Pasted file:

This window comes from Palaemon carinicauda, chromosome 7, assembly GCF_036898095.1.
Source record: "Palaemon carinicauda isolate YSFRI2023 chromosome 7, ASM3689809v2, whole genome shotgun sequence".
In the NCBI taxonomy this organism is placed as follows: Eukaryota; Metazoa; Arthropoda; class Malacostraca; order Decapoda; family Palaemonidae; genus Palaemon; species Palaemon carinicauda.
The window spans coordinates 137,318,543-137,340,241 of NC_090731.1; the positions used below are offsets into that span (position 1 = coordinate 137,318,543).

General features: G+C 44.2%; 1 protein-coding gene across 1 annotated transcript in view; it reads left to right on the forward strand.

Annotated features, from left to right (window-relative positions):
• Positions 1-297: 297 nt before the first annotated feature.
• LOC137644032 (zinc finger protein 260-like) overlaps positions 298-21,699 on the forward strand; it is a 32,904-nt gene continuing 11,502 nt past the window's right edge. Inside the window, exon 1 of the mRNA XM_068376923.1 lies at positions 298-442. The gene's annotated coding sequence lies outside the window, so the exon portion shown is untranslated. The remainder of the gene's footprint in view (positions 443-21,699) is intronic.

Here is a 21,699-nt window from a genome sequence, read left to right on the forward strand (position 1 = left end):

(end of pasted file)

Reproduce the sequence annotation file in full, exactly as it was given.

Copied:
This window comes from Palaemon carinicauda, chromosome 7, assembly GCF_036898095.1.
Source record: "Palaemon carinicauda isolate YSFRI2023 chromosome 7, ASM3689809v2, whole genome shotgun sequence".
In the NCBI taxonomy this organism is placed as follows: Eukaryota; Metazoa; Arthropoda; class Malacostraca; order Decapoda; family Palaemonidae; genus Palaemon; species Palaemon carinicauda.
The window spans coordinates 137,318,543-137,340,241 of NC_090731.1; the positions used below are offsets into that span (position 1 = coordinate 137,318,543).

General features: G+C 44.2%; 1 protein-coding gene across 1 annotated transcript in view; it reads left to right on the forward strand.

Annotated features, from left to right (window-relative positions):
• Positions 1-297: 297 nt before the first annotated feature.
• LOC137644032 (zinc finger protein 260-like) overlaps positions 298-21,699 on the forward strand; it is a 32,904-nt gene continuing 11,502 nt past the window's right edge. Inside the window, exon 1 of the mRNA XM_068376923.1 lies at positions 298-442. The gene's annotated coding sequence lies outside the window, so the exon portion shown is untranslated. The remainder of the gene's footprint in view (positions 443-21,699) is intronic.

Here is a 21,699-nt window from a genome sequence, read left to right on the forward strand (position 1 = left end):